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Why Game Changing Concepts Don’t Always Succeed

I worked with a tech company, let’s call them Technovation, who had created what appeared to be on paper, a game changing new product. Yet after 6 months of sales effort, they were nowhere close to achieving their projected sales.

Technovation was confident it had developed something unique and different. It was just a matter of getting the product into the hands of their sales channel, providing the sales channel with good marketing materials and off to the races. Just like they have done countless times before.

But this time it was different. Instead of meeting with great enthusiasm, the sales channel was hitting major resistance. Their prospects just didn’t understand what the value proposition was. It was as though the sales people were from Mars and the prospects were from Venus. What happened?

Underestimating the challenges of launching products in early stage markets

In my previous articles, we covered the challenges associated with launching new products in the early stages of an adoption cycle. Diffusion of Innovation theory tells us that there are a predictable sequence of “plays” that all new innovations need to traverse before becoming adopted by the mainstream market.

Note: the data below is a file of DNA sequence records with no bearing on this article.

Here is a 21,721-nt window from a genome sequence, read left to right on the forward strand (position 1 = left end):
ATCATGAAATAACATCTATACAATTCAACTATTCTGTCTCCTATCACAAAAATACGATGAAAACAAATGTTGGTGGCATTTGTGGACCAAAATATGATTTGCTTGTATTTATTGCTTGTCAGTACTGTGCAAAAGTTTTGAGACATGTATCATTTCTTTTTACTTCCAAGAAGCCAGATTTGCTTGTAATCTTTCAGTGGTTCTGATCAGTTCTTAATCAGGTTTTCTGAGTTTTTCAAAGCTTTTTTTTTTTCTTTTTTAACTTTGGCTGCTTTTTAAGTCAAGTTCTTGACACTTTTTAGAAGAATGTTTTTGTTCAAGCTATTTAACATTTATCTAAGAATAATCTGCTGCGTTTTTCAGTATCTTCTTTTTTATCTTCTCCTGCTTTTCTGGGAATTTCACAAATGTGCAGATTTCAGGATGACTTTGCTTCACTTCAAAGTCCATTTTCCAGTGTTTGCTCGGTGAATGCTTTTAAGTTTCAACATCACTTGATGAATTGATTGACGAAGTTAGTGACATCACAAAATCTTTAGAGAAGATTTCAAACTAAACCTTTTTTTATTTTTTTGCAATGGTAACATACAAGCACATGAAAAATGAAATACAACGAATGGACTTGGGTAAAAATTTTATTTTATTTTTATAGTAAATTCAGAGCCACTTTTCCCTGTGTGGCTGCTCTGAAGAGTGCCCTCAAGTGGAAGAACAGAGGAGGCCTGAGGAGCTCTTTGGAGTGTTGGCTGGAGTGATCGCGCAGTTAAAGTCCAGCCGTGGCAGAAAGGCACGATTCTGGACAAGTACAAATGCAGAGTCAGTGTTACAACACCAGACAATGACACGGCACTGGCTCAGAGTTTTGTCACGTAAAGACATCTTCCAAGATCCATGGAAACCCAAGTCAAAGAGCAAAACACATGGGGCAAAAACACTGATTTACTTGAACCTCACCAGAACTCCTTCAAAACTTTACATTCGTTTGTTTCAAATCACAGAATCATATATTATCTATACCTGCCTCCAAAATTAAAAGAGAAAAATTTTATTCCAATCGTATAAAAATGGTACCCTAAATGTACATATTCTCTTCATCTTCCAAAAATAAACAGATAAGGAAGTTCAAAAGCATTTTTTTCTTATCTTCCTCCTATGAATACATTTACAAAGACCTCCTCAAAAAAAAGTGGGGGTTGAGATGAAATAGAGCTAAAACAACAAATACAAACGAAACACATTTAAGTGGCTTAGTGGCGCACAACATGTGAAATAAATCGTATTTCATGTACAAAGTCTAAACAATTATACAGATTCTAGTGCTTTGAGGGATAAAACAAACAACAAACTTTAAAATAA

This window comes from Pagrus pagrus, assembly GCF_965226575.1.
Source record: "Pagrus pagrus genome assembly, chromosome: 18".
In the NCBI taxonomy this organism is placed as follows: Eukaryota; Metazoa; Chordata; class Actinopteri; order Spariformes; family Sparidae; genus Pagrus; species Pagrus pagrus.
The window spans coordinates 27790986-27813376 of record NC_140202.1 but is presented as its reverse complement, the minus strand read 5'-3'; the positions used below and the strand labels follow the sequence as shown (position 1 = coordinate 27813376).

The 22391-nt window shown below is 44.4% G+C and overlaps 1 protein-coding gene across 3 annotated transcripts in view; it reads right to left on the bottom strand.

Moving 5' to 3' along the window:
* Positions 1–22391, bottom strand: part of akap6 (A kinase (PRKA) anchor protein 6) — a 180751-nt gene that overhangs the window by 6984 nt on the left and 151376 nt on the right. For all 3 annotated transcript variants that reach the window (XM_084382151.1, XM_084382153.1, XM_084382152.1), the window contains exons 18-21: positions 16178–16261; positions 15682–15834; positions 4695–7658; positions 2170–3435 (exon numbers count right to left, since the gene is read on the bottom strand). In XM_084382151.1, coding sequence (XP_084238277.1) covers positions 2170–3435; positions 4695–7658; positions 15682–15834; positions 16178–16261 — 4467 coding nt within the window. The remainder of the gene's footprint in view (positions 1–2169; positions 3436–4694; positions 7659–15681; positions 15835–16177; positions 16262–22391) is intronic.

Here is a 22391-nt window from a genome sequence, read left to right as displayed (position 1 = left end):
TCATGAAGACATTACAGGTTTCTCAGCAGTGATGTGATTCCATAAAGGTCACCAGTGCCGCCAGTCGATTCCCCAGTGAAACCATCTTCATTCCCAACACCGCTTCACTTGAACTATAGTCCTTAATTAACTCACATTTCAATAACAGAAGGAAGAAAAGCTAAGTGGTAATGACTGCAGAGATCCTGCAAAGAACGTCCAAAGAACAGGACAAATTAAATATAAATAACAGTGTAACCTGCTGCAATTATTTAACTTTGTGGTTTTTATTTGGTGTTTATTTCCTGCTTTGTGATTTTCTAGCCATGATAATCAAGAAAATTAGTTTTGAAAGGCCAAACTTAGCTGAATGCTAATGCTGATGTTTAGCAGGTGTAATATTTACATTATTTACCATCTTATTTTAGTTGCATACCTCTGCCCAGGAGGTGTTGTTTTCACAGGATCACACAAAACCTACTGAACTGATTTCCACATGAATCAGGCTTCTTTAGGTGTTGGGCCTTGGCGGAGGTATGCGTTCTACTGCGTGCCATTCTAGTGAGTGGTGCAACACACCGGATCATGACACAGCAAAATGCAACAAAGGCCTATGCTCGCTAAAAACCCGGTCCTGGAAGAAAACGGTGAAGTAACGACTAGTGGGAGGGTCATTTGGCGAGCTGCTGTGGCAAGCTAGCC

The first play starts by attracting tech enthusiast who get behind the concept. They begin to create the buzz and the visionaries (early adopters) start to take notice.

This leads to the next play in the innovation playbook:  attract the visionaries (early adopters)  who “see” (they can imagine) the potential value the new innovation brings to the table. The visionaries are willing to work with the development team to create a solution customized for their specific application.

As we discussed in article 1, in theory, once a company captures enough of these early adopters, the early majority market will take notice and see the value the innovation brings (there is tangible proof).  Thus removing doubt and uncertainty of the merits of the innovation.

Capturing visionaries is a necessary play, but also a potential stalling point for aspiring new products. Recall in my article Anticipating the Discontinuity In the Technology Adoption Lifecycle Curve: AKA “The Chasm,” we discussed a discontinuity between the early adopters (the visionaries) and early majority (the pragmatist)  that occurs.  What Geoff Moore calls the chasm.

But was crossing the chasm Technovation’s real problem?

The chasm was not Technovation’s problem, at least not yet. They weren’t even close to reaching the chasm. That actually would have been a nice problem. It would have meant they achieved sufficient sales (and a selling process) to fund a chasm crossing.

Technovation’s real problem was their marketing and sales playbook was written and developed to play by the rules of an old game. A game the company had played, quite successfully in the past. But this wasn’t the old game.